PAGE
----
(b) to resist the effects of parallel pro-communist groups and activities;
(c) generally, to increase their orientation toward the free world; and,
(d) consistent with their obligations and primary allegiance to their local governments, to extend sympathy and support to the Chinese Nationalist Government as the symbol of Chinese political resistance and as a link in the defense against communist expansion in Asia." (101)
These pressures resulted in a superficial shift to the right among Thailand's Chinese. However, since their support for the KMT was totally dependent on police intimidation, when Phao was weakened by political difficulties in 1955 proKMT activity began to collapse. (202)
By 1955 Phao's National Police Force had become the largest opiumtrafficking syndicate in Thailand, and was intimately involved in every phase of the narcotics traffic; the level of corruption was remarkable even by Thai standards. If the smuggled opium was destined for export, police border guards escorted the KNIT caravans from the ThailandBurma border to police warehouses in Chiangmai. From there police guards brought it to Bangkok by train or police aircraft. Then it was loaded onto civilian coastal vessels and escorted by the maritime police to a mid-ocean rendezvous with freighters bound for Singapore or Hong Kong, (203) However, if the opium was needed for the government Opium Monopoly, theatrical considerations came to the fore, with police border patrols staging elaborate shoot-outs with the KNIT smugglers near the Burma-Thailand frontier. Invariably the KMT guerrillas would drop the opium and flee, while the police heroes brought the opium to Bangkok and collected a reward worth oneeighth the retail value. (204) The opium subsequently disappeared. Phao himself delighted in posing as the leader in the crusade against opium smuggling, (205) and often made hurried, dramatic departures to the northern frontier, where he personally led his men in these desperate gun battles with the ruthless smugglers of slow death. (206)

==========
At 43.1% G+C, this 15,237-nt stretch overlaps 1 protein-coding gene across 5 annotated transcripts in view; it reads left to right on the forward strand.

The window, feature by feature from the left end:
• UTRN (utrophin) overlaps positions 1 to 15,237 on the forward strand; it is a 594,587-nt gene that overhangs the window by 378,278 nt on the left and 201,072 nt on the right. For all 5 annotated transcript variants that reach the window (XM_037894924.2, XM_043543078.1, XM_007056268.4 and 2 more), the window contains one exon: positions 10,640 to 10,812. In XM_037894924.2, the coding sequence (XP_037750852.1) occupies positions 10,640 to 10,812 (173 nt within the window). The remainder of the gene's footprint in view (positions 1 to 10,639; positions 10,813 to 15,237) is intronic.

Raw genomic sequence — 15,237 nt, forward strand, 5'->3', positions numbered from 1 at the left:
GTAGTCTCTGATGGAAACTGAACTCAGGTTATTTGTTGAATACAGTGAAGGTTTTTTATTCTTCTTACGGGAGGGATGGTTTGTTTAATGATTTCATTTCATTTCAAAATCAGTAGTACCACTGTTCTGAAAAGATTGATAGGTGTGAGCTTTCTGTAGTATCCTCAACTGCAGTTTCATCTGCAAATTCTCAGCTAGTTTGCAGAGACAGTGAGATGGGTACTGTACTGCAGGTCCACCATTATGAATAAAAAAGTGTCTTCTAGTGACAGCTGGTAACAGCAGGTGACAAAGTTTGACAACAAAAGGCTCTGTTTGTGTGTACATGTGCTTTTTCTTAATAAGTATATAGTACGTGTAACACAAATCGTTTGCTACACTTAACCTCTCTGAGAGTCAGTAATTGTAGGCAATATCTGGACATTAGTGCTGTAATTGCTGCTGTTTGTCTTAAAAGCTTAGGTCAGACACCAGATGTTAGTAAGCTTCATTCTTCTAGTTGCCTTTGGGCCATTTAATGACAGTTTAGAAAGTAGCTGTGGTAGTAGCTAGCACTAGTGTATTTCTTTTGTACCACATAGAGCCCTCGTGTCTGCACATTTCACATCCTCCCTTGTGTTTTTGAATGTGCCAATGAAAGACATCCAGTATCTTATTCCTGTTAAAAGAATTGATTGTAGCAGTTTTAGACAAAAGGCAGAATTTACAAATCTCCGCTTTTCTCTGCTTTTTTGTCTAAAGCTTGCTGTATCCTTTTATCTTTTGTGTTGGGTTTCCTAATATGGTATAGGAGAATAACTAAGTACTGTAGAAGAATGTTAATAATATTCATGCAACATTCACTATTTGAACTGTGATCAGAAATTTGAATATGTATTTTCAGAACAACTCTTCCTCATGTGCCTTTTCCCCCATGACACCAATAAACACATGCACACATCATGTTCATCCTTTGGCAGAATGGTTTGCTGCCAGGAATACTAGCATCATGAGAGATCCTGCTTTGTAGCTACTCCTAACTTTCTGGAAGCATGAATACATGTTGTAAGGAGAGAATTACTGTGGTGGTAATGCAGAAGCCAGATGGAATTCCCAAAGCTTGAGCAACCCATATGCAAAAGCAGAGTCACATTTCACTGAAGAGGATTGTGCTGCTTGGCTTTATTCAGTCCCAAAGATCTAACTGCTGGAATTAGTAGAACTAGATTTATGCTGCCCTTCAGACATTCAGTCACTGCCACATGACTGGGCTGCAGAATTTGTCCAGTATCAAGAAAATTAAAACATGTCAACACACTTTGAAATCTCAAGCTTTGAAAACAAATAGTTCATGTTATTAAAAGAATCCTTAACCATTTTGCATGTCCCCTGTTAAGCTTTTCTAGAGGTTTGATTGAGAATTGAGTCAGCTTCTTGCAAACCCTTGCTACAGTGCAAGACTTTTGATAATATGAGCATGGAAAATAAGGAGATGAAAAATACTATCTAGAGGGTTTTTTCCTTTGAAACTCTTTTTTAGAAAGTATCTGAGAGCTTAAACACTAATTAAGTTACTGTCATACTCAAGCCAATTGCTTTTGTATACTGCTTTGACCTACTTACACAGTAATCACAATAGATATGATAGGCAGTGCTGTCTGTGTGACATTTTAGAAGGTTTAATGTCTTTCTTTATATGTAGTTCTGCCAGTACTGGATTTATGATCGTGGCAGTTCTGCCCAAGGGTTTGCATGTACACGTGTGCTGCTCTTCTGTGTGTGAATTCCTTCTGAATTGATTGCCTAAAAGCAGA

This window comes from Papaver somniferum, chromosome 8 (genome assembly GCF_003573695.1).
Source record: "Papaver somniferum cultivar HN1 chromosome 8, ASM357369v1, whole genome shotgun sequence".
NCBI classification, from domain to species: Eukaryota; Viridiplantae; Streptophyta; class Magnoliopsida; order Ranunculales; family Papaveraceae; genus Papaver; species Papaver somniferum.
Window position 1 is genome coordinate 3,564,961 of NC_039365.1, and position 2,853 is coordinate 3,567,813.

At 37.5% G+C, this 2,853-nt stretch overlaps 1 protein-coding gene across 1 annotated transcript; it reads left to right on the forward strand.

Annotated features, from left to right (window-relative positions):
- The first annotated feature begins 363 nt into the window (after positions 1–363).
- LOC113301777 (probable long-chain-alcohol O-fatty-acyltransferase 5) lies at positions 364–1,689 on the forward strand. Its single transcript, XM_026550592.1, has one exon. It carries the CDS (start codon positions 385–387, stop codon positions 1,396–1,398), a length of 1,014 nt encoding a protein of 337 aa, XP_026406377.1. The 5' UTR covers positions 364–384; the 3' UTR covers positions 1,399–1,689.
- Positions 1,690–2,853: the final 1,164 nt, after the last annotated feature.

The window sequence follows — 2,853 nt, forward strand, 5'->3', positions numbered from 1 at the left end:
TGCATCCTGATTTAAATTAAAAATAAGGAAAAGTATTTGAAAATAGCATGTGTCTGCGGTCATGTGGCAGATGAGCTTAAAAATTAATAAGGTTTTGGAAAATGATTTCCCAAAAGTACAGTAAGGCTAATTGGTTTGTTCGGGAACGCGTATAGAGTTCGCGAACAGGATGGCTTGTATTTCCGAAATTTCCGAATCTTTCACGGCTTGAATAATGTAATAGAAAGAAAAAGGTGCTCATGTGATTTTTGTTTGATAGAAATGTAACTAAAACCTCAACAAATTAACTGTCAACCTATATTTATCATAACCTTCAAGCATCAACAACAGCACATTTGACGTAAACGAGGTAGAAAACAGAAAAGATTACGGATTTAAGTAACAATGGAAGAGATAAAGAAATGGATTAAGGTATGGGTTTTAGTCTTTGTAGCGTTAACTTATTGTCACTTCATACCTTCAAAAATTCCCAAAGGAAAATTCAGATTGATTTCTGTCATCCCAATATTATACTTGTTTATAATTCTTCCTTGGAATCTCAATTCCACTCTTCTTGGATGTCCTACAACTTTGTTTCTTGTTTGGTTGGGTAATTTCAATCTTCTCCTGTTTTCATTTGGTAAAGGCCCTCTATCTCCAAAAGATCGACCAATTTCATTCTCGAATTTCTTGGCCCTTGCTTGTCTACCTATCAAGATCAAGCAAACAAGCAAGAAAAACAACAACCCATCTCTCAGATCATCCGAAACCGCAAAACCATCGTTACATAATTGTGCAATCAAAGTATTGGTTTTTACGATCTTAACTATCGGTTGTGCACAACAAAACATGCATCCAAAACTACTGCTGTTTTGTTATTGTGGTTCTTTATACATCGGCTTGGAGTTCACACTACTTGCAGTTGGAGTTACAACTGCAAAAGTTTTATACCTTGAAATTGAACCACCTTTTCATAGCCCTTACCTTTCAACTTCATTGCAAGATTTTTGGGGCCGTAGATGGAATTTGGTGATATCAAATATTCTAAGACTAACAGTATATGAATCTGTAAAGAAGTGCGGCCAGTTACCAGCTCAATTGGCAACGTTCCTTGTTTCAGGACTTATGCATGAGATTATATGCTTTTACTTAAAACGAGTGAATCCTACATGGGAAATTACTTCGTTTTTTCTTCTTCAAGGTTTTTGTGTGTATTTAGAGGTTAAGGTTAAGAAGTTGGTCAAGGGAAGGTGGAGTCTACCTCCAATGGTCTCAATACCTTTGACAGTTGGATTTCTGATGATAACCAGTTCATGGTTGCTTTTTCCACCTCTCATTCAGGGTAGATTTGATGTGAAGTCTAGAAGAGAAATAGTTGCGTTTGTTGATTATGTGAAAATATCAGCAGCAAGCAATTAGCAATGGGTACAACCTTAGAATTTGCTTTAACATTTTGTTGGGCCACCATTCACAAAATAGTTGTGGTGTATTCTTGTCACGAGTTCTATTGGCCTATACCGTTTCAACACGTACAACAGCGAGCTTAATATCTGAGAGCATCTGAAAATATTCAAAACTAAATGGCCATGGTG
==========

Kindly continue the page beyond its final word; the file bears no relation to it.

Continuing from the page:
Opium profits may have helped build General Phao's political empire, but an opium scandal contributed to its downfall. It began as another f Phao's carefully staged opium seizures. During the night of July 9, 1955, a squad of border police crouched in the underbrush at the Mesai River, watching KMT soldiers ferrying twenty tons of opium from Burma into Thailand. (207) When the last bundles were unloaded early the next morning the Thai police burst from the jungle and rushed the smugglers. Miraculously, the KMT soldiers again escaped unharmed. The triumphant police escorted the opium to Bangkok, where General Phao congratulated them for their good work. But for some reason, perhaps it was the huge size of the haul, Phao became overanxious. He immediately signed a request for a reward of $1,200,000 and forwarded it to the Ministry of Finance. Then he rushed across town to the Finance Ministry and, as deputy minister of finance, signed the check. Next, or so he claimed, Phao visited the mysterious "informer" and delivered the money personally. (208) On July 14 General Phao told the press that the unnamed informant had fled the country with his money in fear of his life, and therefore was not available for comment, He also said that most of the twenty tons would be thrown into the sea, though some would be sold to pharmaceutical companies to pay for the reward. (209) Even to the corruptionhardened Thai newsmen, the story seemed too specious to withstand any scrutiny.